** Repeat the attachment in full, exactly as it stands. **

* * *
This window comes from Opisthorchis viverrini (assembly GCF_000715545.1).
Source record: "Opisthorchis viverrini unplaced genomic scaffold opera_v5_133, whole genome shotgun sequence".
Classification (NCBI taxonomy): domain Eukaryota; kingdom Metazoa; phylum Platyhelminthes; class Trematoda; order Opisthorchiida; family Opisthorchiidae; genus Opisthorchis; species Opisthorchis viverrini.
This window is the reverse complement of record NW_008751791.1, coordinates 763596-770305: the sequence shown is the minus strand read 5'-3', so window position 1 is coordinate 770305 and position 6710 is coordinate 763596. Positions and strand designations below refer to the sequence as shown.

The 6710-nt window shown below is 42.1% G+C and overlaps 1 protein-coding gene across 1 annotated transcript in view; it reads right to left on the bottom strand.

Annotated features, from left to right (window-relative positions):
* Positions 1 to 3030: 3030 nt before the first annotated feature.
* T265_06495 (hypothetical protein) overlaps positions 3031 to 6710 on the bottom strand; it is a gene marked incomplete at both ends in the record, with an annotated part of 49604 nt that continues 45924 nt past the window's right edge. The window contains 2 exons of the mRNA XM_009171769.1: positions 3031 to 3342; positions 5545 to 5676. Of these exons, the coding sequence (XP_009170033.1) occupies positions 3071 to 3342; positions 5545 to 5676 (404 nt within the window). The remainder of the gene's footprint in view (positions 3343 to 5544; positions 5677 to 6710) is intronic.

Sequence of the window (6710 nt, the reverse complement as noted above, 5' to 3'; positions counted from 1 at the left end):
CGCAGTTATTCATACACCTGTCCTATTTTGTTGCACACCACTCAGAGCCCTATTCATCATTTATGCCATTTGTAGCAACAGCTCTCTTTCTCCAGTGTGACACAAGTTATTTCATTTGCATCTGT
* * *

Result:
This window comes from Opisthorchis viverrini (assembly GCF_000715545.1).
Source record: "Opisthorchis viverrini unplaced genomic scaffold opera_v5_133, whole genome shotgun sequence".
Classification (NCBI taxonomy): domain Eukaryota; kingdom Metazoa; phylum Platyhelminthes; class Trematoda; order Opisthorchiida; family Opisthorchiidae; genus Opisthorchis; species Opisthorchis viverrini.
This window is the reverse complement of record NW_008751791.1, coordinates 763596-770305: the sequence shown is the minus strand read 5'-3', so window position 1 is coordinate 770305 and position 6710 is coordinate 763596. Positions and strand designations below refer to the sequence as shown.

The 6710-nt window shown below is 42.1% G+C and overlaps 1 protein-coding gene across 1 annotated transcript in view; it reads right to left on the bottom strand.

Annotated features, from left to right (window-relative positions):
* Positions 1 to 3030: 3030 nt before the first annotated feature.
* T265_06495 (hypothetical protein) overlaps positions 3031 to 6710 on the bottom strand; it is a gene marked incomplete at both ends in the record, with an annotated part of 49604 nt that continues 45924 nt past the window's right edge. The window contains 2 exons of the mRNA XM_009171769.1: positions 3031 to 3342; positions 5545 to 5676. Of these exons, the coding sequence (XP_009170033.1) occupies positions 3071 to 3342; positions 5545 to 5676 (404 nt within the window). The remainder of the gene's footprint in view (positions 3343 to 5544; positions 5677 to 6710) is intronic.

Sequence of the window (6710 nt, the reverse complement as noted above, 5' to 3'; positions counted from 1 at the left end):
CGCAGTTATTCATACACCTGTCCTATTTTGTTGCACACCACTCAGAGCCCTATTCATCATTTATGCCATTTGTAGCAACAGCTCTCTTTCTCCAGTGTGACACAAGTTATTTCATTTGCATCTGT